The story occurs in Dark Age Britain after the departure of Roman forces and amidst the violent jockeying between Saxons, Danes, Britons, and Gauls over the power-vacuum. Drake meticulously researched the era, and it shows in his wealth of believable details about this violent, primitive world awash in internecine warring groups. He provides intricate looks at the weaponry, armor, and tactics of the time to increase the verisimilitude. Although he uses Arthurian characters in supporting roles, no Camelot or Sir Thomas Mallory clichés appear here. Arthur schemes like a ruthless super-villain in his crusade to wipe the Saxons from Britain, Merlin works as Arthur's magical (and not always successful) tool, and Lancelot plays a huffing and puffing pompous Gaul. Drake, who admitted he had no interest in Arthurian romance prior to writing the book, seems to take great joy in thrusting the courtly love image of Camelot into a gore-and-grime realistic setting.

Heroes Mael and Starkard do not exactly correlate on a one-to-one ratio with their Howard counterparts, although they come close. The reader meets them in an exciting training sequence in an old Roman coliseum, where they show their mettle before the supercilious thug Lancelot. Starkard plays the swaggering Nordic carouser, and Mael the grimly driven hero with a red-stained past. Mael's tragic background is Drake's signature contribution to Howard's Cormac mac Art character, and the contemplative passages in the middle of the novel where Mael relives the bloody lost romance that drove him from Ireland contain some of the best writing in the story, although Drake drops most of this back-story in the later sections.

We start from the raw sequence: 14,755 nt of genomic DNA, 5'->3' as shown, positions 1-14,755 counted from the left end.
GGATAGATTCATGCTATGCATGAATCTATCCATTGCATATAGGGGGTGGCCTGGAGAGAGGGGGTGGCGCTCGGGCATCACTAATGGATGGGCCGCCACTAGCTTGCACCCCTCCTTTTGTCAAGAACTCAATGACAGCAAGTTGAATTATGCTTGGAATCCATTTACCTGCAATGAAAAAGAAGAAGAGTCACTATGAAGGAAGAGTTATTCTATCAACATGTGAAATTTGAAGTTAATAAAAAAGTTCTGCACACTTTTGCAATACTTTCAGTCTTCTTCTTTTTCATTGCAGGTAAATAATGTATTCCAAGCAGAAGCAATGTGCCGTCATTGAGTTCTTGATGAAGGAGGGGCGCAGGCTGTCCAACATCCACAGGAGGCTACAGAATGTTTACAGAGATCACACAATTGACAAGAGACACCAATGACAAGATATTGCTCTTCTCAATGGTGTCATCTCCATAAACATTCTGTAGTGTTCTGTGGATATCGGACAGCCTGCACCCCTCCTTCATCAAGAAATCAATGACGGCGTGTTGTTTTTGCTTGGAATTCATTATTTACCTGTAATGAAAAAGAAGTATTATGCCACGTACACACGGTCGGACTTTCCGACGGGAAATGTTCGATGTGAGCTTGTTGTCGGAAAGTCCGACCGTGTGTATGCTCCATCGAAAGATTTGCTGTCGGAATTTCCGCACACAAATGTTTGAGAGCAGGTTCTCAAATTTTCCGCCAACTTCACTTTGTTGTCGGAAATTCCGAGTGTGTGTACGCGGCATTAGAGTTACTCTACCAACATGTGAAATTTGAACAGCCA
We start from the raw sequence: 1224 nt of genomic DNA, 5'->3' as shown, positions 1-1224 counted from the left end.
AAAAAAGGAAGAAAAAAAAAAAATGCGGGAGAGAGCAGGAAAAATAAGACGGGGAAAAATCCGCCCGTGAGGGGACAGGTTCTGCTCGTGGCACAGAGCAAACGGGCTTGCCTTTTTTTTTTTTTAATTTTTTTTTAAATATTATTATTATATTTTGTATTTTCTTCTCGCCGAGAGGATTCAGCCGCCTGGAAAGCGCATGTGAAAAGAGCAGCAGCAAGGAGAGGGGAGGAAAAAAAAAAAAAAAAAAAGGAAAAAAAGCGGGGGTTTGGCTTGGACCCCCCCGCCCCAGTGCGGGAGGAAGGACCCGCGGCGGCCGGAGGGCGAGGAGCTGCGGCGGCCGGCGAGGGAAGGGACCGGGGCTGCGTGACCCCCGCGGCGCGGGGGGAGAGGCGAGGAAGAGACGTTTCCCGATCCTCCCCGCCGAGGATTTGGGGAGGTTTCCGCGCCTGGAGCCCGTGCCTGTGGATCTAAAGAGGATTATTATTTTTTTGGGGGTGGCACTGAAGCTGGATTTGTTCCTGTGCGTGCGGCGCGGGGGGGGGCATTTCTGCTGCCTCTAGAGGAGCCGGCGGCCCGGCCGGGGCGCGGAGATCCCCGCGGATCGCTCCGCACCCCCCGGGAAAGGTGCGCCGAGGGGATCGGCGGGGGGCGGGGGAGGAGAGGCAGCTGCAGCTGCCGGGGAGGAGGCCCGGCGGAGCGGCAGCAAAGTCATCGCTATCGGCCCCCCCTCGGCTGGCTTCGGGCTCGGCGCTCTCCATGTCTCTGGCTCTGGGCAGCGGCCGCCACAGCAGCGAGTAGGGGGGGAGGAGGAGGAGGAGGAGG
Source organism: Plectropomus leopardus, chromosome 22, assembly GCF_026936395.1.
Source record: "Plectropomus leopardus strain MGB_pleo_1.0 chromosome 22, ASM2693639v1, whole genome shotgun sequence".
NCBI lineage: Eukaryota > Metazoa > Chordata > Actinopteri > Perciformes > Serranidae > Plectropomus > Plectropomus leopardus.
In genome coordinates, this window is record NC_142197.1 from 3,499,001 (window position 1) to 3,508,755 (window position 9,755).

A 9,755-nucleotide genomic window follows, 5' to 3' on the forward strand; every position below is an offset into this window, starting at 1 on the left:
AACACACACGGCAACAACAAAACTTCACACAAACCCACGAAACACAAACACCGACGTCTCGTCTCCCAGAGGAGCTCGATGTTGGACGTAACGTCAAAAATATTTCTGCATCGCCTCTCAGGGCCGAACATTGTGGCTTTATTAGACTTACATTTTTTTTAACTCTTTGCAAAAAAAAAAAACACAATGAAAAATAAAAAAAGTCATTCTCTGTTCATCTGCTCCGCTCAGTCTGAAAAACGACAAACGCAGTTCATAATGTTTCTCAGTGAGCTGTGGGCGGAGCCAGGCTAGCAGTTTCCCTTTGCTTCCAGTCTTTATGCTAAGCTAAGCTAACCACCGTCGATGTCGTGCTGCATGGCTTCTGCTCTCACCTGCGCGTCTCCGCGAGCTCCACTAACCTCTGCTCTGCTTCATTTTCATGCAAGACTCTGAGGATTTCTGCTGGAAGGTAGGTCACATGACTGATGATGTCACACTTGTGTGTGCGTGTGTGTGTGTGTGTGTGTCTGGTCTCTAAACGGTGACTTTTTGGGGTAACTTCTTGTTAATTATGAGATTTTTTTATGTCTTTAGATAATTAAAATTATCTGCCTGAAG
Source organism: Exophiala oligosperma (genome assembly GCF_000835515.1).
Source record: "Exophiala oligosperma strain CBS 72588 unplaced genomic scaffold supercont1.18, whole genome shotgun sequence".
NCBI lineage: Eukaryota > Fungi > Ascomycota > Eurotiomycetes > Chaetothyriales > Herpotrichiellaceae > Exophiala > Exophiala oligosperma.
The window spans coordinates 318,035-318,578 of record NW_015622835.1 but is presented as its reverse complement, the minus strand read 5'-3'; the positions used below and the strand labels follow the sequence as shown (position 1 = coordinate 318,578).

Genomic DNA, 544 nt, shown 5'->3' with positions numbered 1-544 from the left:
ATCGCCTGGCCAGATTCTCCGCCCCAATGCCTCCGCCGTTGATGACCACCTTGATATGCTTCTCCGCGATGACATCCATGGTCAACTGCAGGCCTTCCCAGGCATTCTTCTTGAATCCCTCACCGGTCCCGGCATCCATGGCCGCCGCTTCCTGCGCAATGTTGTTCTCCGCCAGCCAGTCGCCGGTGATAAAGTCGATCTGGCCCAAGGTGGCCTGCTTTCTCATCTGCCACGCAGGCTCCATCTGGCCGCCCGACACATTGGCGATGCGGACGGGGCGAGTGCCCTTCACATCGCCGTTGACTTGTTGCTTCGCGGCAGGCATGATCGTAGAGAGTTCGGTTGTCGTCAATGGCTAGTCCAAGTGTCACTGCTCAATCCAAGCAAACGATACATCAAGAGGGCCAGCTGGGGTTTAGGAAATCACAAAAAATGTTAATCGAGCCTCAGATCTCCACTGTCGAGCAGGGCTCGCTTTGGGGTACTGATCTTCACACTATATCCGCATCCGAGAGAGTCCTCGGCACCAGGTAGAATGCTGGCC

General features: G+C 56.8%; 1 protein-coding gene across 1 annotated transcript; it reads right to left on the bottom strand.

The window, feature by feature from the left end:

Drake also crafts reflective passages about the time period and the change from paganism to Christianity. Mael's suspicions about Christianity and his favor toward the older polygot faiths recall the way Howard handled the same themes in his work. "But now that I've seen Ireland again," Mael mourns to Veleda, "I—well, I'll be glad enough to leave it to its Christians."

The plotting, as Drake himself has commented, is often weak. The entire novel consists of two different quests hinged loosely together—the quest for the skull of the water monster, the quest for the shield and spear of Biargram—with a lengthy military campaign tacked on at the end. In all cases, Drake moves clumsily between the events and uses obvious devices to advance the plot, such as the convenient removing of Starkard not once but twice from the adventure so that Mael has to soldier on his own. Veleda drops in and out of the action without much motivation, and the mystery that surrounds her never emerges as a large part of the story. However, her spellcraft appears effectively in the various action and horror sections. The way her mysterious magic causes revulsion in Mael's is a very Howardian touch.